Crossfire War – Russia – Mongolia Combine Uranium Industry


Crossfire War – Moscow – Ulaanbaatar Watch – East Asia Theatre: Moscow – Berlin – Washington – Taipei – Tokyo – Shanghai – Hong Kong – Ulaanbaatar/Baotou – Beijing; Russia – Mongolia Combine Uranium Industry – Prospects of Mongolia’s Re-Emergence Replacing China

Night Watch: ULAANBAATAR – Late last year China was showing Mongolia’s President Nambaryn Enkhbayar some of China’s provinces, the one bordering Mongolia, Inner Mongolia, Shanxi, Ningxia and Shaanxi. It was an acknowledgement of Mongolia’s re-emergence since the country’s independence 20 years ago as Moscow withdrew its administration in order for Russia to concentrate its foreign policy toward the Persian Gulf. I suspect it was the Chinese business network based in Shanghai that arranged Enkhbayar’s tour. Shanghai knows the Central Government in Beijing never recovered from the slaughter of the China’s Pro-Democracy movement in June 1989 and therefore its days of effective rule had ended. [RIA]

Several years ago a Chinese official admitted there was more corruption in China now than before 1949. The corruption trail in the linked article, involving a senior Communist Party official in Hunan province, a bribery case that goes back as far as 1999, is just the tip of the iceberg. A few years ago China President Hu Jintao pulled his friend out of Henan province because it had so many problems he didn’t want his friend blamed. Shanghai and other business centers in China know the country is fragmenting due to another cycle of national corruption, which is almost as old as China’s history and one of its main causes of civil wars. They also know Mongolia has been a unifying presence in the past and can be again. [XINHUA]

One of the reasons that will enable Mongolia to do so again is their being a democracy, something a lot of the Chinese have died for the chance of experiencing. The fear of democracy is so prevalent in Beijing it imposes a news blackout on any Mongolian election. But sometime this year demonstrations, which for years have been taking place all over China, could eventually spread into Inner Mongolia and Ulaanbaatar will decide to support them. I cannot imagine many military units in China will be willing to risk their lives for an enormously corrupt government. With that in mind realistic business interests in China are helping Mongolia’s leaders become familiar with areas they will soon be ruling.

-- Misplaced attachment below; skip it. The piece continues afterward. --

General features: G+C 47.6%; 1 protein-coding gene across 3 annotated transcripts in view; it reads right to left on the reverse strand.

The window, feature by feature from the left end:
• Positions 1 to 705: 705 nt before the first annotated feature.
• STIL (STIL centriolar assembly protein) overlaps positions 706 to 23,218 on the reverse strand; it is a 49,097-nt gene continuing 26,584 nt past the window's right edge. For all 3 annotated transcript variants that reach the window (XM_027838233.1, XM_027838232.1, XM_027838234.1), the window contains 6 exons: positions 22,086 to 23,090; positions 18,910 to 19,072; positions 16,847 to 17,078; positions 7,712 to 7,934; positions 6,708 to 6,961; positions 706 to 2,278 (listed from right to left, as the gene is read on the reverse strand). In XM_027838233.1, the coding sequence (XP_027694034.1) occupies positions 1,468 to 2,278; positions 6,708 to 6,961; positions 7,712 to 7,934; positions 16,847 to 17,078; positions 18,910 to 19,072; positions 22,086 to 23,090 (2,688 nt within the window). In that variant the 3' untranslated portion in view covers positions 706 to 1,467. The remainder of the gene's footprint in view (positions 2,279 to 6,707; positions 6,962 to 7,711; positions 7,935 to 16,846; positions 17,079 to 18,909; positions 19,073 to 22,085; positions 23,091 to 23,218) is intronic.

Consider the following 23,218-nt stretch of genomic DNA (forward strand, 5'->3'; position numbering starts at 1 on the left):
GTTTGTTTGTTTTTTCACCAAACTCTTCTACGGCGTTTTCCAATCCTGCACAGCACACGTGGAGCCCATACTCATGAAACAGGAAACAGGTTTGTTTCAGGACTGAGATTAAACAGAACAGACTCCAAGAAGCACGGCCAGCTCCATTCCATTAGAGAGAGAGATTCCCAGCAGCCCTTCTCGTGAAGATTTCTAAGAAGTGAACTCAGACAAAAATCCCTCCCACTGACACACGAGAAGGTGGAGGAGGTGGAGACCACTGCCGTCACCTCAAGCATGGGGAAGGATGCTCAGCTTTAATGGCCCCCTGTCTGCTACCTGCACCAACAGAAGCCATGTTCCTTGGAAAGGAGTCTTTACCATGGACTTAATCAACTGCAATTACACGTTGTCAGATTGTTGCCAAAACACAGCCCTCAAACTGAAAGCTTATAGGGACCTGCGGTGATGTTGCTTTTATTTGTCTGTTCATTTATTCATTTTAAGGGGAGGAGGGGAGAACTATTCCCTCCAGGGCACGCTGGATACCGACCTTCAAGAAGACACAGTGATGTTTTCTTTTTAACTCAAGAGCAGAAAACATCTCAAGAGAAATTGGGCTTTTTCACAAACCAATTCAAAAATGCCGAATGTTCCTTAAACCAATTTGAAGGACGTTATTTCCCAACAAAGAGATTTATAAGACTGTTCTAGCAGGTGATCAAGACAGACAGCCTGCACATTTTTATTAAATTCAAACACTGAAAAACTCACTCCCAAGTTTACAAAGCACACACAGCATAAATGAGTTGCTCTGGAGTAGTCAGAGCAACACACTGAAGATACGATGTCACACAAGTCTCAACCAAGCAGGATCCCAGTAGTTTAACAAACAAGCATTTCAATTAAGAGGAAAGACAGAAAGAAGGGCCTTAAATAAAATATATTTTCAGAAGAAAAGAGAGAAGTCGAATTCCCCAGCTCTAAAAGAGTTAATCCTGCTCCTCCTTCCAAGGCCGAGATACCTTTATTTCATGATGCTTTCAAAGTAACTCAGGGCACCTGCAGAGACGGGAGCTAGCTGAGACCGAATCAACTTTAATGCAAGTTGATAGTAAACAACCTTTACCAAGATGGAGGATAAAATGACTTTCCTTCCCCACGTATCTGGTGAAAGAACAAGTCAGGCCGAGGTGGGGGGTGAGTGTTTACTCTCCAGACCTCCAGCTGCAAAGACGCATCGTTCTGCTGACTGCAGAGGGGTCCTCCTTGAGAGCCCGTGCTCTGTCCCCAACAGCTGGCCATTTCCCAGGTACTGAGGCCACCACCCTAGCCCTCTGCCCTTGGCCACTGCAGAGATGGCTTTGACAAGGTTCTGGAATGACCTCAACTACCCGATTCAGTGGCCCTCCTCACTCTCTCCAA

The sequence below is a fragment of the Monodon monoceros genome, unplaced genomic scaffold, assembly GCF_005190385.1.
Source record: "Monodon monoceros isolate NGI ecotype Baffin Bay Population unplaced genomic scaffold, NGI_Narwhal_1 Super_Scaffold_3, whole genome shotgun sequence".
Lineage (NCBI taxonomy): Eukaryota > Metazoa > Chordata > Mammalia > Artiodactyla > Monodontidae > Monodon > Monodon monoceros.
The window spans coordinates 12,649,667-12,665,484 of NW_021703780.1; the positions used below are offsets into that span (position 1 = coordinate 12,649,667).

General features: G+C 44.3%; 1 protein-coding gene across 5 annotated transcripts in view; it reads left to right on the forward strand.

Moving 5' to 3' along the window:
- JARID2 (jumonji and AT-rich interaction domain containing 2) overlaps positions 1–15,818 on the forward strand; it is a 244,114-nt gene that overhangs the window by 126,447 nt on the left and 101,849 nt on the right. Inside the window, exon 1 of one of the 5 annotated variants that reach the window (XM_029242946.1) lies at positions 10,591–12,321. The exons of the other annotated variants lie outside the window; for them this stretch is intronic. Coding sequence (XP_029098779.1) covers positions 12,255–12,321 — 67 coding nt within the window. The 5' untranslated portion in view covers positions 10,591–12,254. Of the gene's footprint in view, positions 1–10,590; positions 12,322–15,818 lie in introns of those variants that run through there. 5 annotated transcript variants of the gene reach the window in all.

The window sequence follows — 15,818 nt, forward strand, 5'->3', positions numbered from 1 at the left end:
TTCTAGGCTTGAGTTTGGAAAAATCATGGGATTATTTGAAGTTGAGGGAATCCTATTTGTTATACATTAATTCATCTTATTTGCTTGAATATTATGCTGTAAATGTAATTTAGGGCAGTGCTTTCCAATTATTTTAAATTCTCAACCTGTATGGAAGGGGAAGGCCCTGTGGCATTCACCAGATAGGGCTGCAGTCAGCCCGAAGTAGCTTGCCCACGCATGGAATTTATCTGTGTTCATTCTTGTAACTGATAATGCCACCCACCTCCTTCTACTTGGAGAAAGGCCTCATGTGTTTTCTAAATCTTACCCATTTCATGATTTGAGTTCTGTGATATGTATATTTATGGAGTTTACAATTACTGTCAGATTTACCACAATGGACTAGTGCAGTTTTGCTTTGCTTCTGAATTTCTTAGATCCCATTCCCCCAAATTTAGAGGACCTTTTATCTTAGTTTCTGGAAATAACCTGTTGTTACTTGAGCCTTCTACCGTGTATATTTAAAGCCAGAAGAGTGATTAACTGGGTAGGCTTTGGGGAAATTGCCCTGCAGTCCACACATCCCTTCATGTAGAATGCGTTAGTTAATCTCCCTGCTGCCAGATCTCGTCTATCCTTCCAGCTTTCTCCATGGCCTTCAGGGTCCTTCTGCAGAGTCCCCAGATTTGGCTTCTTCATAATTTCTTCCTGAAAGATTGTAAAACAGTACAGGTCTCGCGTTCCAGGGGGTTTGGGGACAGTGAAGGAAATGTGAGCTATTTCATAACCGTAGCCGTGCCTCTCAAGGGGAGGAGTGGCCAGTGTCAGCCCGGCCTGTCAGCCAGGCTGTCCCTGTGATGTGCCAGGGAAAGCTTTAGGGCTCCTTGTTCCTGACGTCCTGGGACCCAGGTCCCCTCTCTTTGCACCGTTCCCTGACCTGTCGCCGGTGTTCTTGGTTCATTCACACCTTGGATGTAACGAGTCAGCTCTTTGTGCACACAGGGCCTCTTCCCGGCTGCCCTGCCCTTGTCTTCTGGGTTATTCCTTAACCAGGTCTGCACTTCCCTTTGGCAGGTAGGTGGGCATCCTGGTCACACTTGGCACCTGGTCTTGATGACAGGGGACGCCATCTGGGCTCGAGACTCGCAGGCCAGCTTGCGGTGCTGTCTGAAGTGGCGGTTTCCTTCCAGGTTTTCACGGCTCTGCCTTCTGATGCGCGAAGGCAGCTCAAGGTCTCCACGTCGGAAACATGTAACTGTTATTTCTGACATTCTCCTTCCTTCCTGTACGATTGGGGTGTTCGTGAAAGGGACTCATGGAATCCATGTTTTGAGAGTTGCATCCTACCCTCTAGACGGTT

Russia is also aware of China’s ongoing collaspe so in order to be on good terms with a resurgent international presence Moscow has just announced a merging of Russia’s nuclear production with Mongolia’s state nuclear industrial services. Sergei Novikov, press secretary of Russia’s Nuclear Power Agency stated, “Rosatom and Mongolia’s industry and trade ministry signed a protocol on development of cooperation in the field of geological prospecting and processing of uranium ores.”

The head of Rosatom, Sergei Kiriyenko, met Friday Mongolian President Enkbayar and talked with Prime Minister Miegombyn Enkhbold on the implementing of international projects. Mongolia possesses reserves of 37,000 metric tons of uranium-molybdenum ores. Molybdenum is a silver-white chemical element used in alloys for electrical resistance furnaces, crucial in nuclear processing.

Willard Payne is an international affairs analyst who specializes in International Relations. A graduate of Western Illinois University with a concentration in East-West Trade and East-West Industrial Cooperation, he has been providing incisive analysis to NewsBlaze. He is the author of Imagery: The Day Before.